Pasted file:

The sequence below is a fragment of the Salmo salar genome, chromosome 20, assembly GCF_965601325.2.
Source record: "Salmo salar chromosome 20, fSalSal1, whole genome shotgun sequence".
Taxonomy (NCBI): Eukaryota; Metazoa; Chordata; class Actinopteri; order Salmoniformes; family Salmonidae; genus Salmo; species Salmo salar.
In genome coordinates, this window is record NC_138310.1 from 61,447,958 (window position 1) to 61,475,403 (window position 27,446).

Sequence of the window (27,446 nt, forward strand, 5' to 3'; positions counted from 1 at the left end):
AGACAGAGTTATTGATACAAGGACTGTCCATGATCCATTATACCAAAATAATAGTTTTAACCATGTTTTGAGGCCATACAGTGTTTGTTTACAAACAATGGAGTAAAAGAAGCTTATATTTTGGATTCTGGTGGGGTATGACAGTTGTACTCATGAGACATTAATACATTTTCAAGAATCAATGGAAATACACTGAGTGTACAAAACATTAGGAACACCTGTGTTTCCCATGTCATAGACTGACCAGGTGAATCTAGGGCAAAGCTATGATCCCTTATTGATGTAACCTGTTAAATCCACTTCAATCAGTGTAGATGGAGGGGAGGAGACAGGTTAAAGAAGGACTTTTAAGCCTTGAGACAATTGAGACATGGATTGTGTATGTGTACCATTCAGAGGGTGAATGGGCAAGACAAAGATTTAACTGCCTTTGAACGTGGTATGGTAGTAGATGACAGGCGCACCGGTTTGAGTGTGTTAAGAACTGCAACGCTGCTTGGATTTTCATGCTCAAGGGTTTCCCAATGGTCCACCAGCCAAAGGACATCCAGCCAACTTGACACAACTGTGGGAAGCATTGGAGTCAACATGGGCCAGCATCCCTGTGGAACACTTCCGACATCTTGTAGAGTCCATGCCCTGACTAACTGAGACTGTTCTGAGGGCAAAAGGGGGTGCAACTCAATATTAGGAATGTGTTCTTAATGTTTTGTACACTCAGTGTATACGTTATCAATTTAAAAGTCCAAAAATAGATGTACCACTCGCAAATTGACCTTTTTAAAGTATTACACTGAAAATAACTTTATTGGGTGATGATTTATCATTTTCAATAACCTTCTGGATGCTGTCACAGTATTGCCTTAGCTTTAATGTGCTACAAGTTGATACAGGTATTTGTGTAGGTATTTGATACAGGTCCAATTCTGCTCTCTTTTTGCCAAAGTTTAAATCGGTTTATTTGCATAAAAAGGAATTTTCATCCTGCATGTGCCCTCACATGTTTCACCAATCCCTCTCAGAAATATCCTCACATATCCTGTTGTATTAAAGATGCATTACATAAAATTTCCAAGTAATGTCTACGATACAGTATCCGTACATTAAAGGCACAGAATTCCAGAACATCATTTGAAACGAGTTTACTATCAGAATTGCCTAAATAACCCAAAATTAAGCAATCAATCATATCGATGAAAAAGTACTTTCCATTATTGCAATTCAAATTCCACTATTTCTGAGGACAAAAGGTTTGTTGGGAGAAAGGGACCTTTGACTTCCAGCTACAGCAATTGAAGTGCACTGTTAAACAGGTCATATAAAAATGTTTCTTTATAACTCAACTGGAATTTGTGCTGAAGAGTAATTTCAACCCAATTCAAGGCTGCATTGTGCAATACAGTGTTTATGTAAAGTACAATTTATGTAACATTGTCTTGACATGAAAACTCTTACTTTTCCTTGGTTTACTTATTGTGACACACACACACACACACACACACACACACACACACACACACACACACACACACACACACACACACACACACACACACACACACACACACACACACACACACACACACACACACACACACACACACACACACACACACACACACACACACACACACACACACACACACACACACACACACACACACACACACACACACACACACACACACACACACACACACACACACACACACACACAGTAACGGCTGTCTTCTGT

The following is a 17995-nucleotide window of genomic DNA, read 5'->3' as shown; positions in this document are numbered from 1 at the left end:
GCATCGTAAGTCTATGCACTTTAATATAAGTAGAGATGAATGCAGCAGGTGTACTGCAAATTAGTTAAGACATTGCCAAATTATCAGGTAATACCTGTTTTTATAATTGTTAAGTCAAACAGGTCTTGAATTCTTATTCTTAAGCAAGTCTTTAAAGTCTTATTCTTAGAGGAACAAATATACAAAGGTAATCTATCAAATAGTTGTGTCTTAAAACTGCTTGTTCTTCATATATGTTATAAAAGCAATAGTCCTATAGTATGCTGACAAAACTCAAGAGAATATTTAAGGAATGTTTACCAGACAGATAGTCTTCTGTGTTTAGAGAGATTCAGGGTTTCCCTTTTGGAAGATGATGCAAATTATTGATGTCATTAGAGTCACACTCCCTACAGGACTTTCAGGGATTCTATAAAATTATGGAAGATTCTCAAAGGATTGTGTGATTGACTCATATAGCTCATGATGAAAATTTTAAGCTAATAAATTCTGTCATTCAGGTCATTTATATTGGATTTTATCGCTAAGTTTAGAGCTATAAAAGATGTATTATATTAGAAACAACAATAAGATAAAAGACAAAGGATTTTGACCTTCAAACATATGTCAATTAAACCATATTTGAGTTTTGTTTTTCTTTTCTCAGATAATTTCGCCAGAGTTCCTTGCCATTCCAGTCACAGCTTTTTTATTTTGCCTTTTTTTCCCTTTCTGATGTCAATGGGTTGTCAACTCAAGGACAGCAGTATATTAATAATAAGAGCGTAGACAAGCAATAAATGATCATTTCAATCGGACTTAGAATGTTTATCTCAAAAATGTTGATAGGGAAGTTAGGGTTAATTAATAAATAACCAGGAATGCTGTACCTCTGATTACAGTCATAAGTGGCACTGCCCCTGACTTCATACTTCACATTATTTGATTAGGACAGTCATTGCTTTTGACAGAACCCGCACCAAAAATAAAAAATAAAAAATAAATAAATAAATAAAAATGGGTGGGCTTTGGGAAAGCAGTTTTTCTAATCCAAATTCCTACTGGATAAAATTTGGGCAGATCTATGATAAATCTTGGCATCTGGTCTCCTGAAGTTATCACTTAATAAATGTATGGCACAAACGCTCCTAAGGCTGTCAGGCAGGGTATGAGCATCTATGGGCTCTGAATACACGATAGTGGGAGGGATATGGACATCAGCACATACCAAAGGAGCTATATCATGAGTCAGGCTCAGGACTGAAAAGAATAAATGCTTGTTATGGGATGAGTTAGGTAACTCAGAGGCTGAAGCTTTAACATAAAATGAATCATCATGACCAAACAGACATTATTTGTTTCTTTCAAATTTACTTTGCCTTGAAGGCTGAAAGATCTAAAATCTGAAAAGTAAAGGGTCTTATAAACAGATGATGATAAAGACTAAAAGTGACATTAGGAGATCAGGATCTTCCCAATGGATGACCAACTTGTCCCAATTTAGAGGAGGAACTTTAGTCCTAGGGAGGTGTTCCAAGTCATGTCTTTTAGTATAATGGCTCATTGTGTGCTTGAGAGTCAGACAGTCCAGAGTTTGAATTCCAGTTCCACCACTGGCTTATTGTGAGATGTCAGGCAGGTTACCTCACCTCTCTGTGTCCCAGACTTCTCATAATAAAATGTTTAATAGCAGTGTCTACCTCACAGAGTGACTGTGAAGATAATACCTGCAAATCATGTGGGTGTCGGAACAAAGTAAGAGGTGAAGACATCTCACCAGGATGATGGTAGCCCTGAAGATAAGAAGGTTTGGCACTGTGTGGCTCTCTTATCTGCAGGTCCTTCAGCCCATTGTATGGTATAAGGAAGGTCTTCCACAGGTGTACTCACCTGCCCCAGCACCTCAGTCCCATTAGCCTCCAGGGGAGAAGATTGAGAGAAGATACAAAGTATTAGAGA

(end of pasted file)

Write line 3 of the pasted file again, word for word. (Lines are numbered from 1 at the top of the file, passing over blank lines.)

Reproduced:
Taxonomy (NCBI): Eukaryota; Metazoa; Chordata; class Actinopteri; order Salmoniformes; family Salmonidae; genus Salmo; species Salmo salar.